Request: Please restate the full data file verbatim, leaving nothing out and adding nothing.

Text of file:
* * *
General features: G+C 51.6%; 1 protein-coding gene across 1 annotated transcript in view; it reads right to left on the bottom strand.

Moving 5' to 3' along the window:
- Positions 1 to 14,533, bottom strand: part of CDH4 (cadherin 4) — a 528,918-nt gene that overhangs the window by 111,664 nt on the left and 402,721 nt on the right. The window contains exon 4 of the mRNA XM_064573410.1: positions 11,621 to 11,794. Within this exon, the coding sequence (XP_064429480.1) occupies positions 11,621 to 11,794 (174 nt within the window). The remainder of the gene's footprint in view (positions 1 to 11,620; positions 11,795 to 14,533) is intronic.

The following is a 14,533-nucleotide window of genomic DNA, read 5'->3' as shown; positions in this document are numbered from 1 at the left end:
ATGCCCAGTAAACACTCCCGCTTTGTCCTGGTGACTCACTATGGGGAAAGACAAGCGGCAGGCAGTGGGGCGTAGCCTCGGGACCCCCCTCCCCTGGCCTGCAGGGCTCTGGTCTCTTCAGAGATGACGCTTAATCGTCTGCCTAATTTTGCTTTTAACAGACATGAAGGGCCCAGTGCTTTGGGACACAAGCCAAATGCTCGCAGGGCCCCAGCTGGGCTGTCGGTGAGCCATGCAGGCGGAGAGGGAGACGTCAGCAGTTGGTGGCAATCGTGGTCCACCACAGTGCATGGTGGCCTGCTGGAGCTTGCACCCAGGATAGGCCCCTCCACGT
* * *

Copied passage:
General features: G+C 51.6%; 1 protein-coding gene across 1 annotated transcript in view; it reads right to left on the bottom strand.

Moving 5' to 3' along the window:
- Positions 1 to 14,533, bottom strand: part of CDH4 (cadherin 4) — a 528,918-nt gene that overhangs the window by 111,664 nt on the left and 402,721 nt on the right. The window contains exon 4 of the mRNA XM_064573410.1: positions 11,621 to 11,794. Within this exon, the coding sequence (XP_064429480.1) occupies positions 11,621 to 11,794 (174 nt within the window). The remainder of the gene's footprint in view (positions 1 to 11,620; positions 11,795 to 14,533) is intronic.

The following is a 14,533-nucleotide window of genomic DNA, read 5'->3' as shown; positions in this document are numbered from 1 at the left end:
ATGCCCAGTAAACACTCCCGCTTTGTCCTGGTGACTCACTATGGGGAAAGACAAGCGGCAGGCAGTGGGGCGTAGCCTCGGGACCCCCCTCCCCTGGCCTGCAGGGCTCTGGTCTCTTCAGAGATGACGCTTAATCGTCTGCCTAATTTTGCTTTTAACAGACATGAAGGGCCCAGTGCTTTGGGACACAAGCCAAATGCTCGCAGGGCCCCAGCTGGGCTGTCGGTGAGCCATGCAGGCGGAGAGGGAGACGTCAGCAGTTGGTGGCAATCGTGGTCCACCACAGTGCATGGTGGCCTGCTGGAGCTTGCACCCAGGATAGGCCCCTCCACGT